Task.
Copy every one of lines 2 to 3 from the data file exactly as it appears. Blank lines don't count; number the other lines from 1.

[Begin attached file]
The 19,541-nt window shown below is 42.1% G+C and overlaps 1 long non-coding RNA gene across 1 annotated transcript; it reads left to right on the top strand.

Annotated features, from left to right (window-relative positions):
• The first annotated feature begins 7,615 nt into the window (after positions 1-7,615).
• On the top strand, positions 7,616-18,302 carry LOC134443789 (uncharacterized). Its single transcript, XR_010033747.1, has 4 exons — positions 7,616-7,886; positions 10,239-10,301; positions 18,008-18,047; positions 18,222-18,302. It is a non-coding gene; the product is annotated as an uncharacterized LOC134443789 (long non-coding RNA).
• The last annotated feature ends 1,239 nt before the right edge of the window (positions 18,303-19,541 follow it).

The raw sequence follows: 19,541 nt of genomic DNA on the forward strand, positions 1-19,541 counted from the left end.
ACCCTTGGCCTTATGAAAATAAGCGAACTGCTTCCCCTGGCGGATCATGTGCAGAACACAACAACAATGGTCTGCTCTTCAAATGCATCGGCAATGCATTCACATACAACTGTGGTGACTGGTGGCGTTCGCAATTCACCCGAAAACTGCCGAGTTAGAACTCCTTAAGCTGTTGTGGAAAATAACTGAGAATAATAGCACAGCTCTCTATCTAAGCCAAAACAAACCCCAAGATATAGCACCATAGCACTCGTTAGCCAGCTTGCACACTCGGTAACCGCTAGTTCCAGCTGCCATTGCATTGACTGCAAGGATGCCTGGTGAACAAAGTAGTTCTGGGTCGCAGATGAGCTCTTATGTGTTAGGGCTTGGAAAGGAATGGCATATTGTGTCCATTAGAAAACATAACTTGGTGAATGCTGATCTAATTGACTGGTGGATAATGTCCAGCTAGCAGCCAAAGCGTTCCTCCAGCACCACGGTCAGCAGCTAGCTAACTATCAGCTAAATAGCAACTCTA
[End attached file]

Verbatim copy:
Annotated features, from left to right (window-relative positions):
• The first annotated feature begins 7,615 nt into the window (after positions 1-7,615).